Indeed, the biggest mistakes of my investing career haven't been those where I've lost a little money, it's been the ones where I haven't invested enough in my top ideas.
Case in point, in the summer of 2010, I started researching TradeStation, an online brokerage company here in the U.S. that I thought was significantly undervalued. I did a lot of due diligence, spoke with the CFO, users of the product, etc. and thought the odds were favorable that I'd make money on the investment. It was the best idea I'd had in some time.
Feeling confident in my thesis, I bought some shares for my portfolio.
Fast-forward eight months and TradeStation gets acquired, producing a 60% gain on my investment.
Good news, right?
A 60% gain is nothing to sneeze at, of course, but the problem was I only put 1% of my portfolio behind my idea. While the investment had a positive impact on my returns, it also didn't have a very meaningful impact. It was akin to getting the proverbial "fat pitch" only to lay down a bunt instead of taking a full swing.
What I took from this experience was that you need to invest enough in your best ideas that they can have a meaningful impact on your long-term performance, up to the point where you start to lose sleep over the size of the position.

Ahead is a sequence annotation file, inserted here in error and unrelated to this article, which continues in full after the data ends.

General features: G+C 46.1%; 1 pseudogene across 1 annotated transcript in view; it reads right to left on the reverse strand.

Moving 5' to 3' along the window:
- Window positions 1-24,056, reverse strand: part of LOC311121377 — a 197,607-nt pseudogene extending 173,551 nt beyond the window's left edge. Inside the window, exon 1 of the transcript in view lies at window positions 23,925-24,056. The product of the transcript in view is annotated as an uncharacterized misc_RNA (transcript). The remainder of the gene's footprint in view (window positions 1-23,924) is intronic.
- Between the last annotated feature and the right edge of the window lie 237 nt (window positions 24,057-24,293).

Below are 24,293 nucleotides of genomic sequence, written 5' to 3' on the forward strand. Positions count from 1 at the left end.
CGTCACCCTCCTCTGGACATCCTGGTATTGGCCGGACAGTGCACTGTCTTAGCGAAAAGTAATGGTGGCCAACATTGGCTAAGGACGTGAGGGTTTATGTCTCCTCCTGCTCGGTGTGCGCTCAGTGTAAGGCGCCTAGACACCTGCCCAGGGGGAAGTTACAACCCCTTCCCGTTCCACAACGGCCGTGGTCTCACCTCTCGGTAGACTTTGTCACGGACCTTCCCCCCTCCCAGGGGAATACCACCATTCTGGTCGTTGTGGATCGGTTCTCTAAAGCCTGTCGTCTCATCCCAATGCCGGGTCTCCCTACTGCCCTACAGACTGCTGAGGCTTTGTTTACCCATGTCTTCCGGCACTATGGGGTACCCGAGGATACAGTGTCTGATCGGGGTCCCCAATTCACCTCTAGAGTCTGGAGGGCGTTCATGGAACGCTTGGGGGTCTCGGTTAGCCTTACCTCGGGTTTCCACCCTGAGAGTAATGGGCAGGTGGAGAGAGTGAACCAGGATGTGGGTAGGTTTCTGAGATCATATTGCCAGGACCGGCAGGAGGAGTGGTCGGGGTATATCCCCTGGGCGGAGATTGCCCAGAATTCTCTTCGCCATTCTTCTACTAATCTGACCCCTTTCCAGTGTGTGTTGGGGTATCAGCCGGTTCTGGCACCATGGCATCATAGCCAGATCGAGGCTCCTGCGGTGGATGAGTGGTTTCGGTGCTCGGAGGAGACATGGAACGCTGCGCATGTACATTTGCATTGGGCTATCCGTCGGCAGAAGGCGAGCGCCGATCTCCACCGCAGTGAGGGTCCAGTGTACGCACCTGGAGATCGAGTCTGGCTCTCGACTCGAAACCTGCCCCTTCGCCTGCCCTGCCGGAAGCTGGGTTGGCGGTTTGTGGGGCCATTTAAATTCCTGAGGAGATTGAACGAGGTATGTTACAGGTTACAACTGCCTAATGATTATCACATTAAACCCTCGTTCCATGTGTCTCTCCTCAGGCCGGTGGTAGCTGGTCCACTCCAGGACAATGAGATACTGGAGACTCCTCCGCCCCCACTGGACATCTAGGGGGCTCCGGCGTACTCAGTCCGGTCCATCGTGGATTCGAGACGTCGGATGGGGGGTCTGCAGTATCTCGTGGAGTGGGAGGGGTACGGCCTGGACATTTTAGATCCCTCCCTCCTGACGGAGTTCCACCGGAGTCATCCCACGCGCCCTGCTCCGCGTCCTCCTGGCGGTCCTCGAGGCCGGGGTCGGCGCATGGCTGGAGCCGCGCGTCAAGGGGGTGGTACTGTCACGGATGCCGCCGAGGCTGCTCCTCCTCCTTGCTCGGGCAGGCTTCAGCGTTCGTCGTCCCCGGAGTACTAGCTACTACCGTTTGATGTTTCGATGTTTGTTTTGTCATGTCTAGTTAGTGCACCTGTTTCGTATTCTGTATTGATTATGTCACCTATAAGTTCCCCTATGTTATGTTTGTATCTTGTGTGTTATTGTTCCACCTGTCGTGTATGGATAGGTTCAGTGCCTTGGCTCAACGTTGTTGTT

This will vary by each investor's ability to handle risk. Some investors don't mind putting 20% or 30% behind a single stock while others will blush at a 5% position. Either way, it's important to give your best ideas a chance to make a difference.
How do you approach position sizing? Let me know on Twitter @toddwenning or in the comments section below.
If you're going to be in Omaha for the Berkshire Hathaway meeting on May 2 and would like to meet up, please drop me a line!
- Why I sold this dividend stock for a loss
- Make the most of your investing mistakes
- When should you sell a good stock?
Stay patient, stay focused.
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